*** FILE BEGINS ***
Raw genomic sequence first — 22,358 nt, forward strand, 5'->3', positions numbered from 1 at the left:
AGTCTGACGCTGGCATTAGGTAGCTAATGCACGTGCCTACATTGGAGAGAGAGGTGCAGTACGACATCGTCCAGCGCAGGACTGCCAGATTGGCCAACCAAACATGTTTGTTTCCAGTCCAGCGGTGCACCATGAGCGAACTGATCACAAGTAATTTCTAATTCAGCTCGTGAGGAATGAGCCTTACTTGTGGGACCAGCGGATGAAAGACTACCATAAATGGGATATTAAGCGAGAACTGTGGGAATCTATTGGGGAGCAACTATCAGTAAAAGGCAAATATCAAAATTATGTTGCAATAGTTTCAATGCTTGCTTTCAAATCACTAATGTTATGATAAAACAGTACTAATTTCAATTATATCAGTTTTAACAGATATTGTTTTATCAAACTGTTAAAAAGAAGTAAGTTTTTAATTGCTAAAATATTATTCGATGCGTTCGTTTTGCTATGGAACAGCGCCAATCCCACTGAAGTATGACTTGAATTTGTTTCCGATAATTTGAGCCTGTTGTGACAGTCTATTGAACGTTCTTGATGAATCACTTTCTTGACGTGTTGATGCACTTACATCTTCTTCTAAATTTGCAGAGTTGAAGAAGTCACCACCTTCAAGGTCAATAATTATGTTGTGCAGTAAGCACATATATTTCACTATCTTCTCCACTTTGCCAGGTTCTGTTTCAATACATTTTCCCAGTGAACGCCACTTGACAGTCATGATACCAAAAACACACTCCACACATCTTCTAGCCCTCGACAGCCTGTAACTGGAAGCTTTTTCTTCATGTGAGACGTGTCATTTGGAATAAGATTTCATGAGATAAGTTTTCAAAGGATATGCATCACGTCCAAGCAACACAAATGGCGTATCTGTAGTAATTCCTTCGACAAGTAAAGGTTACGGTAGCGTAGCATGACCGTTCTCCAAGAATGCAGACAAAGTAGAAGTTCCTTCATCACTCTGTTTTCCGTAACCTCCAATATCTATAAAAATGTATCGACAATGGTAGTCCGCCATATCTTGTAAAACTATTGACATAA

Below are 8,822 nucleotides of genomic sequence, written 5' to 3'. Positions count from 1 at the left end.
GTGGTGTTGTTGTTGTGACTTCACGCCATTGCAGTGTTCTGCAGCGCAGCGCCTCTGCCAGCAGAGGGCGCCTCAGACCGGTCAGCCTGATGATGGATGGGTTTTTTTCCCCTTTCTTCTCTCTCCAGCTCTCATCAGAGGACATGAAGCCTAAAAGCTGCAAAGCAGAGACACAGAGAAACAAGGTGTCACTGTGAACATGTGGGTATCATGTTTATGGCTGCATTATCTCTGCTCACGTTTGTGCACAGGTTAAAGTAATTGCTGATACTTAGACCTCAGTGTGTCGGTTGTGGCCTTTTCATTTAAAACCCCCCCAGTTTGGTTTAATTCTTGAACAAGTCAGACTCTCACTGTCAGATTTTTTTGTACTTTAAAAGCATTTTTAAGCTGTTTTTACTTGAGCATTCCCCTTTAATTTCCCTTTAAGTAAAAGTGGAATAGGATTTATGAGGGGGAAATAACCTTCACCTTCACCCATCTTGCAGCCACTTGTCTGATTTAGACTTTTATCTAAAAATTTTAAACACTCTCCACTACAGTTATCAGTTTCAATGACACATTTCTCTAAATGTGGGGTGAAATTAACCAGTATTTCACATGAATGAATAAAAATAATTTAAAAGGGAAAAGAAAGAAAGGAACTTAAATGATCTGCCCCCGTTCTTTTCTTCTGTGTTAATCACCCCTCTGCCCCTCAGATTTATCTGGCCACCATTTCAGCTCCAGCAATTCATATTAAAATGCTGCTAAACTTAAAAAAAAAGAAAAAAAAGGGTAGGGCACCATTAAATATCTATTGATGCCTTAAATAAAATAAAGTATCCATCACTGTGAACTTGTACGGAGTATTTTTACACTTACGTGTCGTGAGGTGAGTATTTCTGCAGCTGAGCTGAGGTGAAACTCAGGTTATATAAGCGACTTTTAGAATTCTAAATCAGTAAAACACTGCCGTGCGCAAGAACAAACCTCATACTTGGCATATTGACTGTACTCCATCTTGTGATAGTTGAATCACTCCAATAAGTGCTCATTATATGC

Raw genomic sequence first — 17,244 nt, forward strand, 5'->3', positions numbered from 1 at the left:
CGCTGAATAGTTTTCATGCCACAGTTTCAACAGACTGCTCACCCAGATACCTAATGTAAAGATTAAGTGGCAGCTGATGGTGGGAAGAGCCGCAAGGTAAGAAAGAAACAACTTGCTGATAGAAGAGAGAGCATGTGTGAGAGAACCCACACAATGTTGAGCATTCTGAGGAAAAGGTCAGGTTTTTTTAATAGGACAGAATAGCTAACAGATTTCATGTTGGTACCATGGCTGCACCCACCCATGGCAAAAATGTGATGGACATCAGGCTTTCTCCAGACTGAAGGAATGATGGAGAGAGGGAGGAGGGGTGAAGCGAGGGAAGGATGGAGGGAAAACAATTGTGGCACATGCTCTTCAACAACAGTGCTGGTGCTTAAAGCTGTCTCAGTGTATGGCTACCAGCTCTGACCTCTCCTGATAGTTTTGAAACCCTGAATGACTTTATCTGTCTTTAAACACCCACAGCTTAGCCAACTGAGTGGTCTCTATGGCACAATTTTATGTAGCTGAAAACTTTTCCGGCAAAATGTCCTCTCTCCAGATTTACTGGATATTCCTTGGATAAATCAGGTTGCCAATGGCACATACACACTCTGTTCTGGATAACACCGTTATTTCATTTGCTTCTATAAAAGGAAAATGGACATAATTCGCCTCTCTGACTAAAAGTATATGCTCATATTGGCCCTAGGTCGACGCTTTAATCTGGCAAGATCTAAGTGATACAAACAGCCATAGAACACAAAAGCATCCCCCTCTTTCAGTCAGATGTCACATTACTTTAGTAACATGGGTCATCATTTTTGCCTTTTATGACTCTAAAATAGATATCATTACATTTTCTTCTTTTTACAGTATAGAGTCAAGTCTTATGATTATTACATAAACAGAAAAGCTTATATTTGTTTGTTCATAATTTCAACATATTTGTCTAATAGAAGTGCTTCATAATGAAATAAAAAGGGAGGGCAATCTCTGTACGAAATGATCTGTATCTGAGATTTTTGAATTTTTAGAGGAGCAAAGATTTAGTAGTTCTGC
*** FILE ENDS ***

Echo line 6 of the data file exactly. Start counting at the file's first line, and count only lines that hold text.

CGCTGAATAGTTTTCATGCCACAGTTTCAACAGACTGCTCACCCAGATACCTAATGTAAAGATTAAGTGGCAGCTGATGGTGGGAAGAGCCGCAAGGTAAGAAAGAAACAACTTGCTGATAGAAGAGAGAGCATGTGTGAGAGAACCCACACAATGTTGAGCATTCTGAGGAAAAGGTCAGGTTTTTTTAATAGGACAGAATAGCTAACAGATTTCATGTTGGTACCATGGCTGCACCCACCCATGGCAAAAATGTGATGGACATCAGGCTTTCTCCAGACTGAAGGAATGATGGAGAGAGGGAGGAGGGGTGAAGCGAGGGAAGGATGGAGGGAAAACAATTGTGGCACATGCTCTTCAACAACAGTGCTGGTGCTTAAAGCTGTCTCAGTGTATGGCTACCAGCTCTGACCTCTCCTGATAGTTTTGAAACCCTGAATGACTTTATCTGTCTTTAAACACCCACAGCTTAGCCAACTGAGTGGTCTCTATGGCACAATTTTATGTAGCTGAAAACTTTTCCGGCAAAATGTCCTCTCTCCAGATTTACTGGATATTCCTTGGATAAATCAGGTTGCCAATGGCACATACACACTCTGTTCTGGATAACACCGTTATTTCATTTGCTTCTATAAAAGGAAAATGGACATAATTCGCCTCTCTGACTAAAAGTATATGCTCATATTGGCCCTAGGTCGACGCTTTAATCTGGCAAGATCTAAGTGATACAAACAGCCATAGAACACAAAAGCATCCCCCTCTTTCAGTCAGATGTCACATTACTTTAGTAACATGGGTCATCATTTTTGCCTTTTATGACTCTAAAATAGATATCATTACATTTTCTTCTTTTTACAGTATAGAGTCAAGTCTTATGATTATTACATAAACAGAAAAGCTTATATTTGTTTGTTCATAATTTCAACATATTTGTCTAATAGAAGTGCTTCATAATGAAATAAAAAGGGAGGGCAATCTCTGTACGAAATGATCTGTATCTGAGATTTTTGAATTTTTAGAGGAGCAAAGATTTAGTAGTTCTGC